Wind power installations reached an estimated record of $3 billion in 2007 as developers and manufacturers of the technology took advantage of a federal wind-energy production tax credit (PTC) that runs through Dec. 31, according to news service and research firm Industrial Info Resources.
As of May 1, wind-power capacity in 2008 increased 1,700 megawatts, with an additional 7,900 megawatts currently under construction in 26 states. The new capacity could represent an 84% increase over the 2007 record of 5,200 megawatts.
Between 2009 and 2013 more than 447 wind farms representing more than 70,000 megawatts, or $133 billion, are expected to be developed.
But future development is dependent upon Congressional approval of a PTC extension, notes Shane Mullins, vice president for product research for Industrial Info.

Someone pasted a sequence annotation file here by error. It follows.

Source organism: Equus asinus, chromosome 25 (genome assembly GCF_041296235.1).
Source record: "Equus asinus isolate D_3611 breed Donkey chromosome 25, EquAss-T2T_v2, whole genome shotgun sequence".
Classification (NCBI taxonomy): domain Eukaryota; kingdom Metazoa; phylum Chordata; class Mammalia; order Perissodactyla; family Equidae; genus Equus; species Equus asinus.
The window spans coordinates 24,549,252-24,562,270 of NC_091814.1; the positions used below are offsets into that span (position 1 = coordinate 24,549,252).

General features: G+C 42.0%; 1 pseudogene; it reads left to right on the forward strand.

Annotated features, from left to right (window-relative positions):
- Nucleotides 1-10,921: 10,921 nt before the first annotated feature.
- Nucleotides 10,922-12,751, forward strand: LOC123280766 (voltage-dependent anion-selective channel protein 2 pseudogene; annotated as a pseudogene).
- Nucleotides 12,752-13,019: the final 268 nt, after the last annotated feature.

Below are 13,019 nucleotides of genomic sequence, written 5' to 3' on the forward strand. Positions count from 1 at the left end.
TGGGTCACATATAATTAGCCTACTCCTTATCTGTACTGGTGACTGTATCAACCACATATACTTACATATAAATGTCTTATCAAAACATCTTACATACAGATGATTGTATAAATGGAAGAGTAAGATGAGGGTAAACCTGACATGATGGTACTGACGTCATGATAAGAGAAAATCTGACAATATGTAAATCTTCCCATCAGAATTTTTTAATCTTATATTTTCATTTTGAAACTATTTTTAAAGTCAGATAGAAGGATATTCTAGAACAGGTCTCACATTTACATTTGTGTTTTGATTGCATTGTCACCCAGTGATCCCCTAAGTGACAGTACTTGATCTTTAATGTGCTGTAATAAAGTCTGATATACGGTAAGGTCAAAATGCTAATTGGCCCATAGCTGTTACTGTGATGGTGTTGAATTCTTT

"Without a PTC extension the industry could see more than 80% of the planned capacity cancelled or delayed until economic conditions improve for many of the projects on the books," he says. "When the PTC was allowed to expire on three separate occasions, between 1999 and 2004, development pretty much stopped until it was renewed. However, since 2004 29 states have passed Renewable Portfolio Standards that call for the development of more than 60 gigawatts of new capacity by 2020."
The top 10 states for wind energy development include Texas, Illinois, New York, South Dakota, Kansas, North Dakota, Oregon, Massachusetts, New Jersey and Maryland, according to Industrial Info.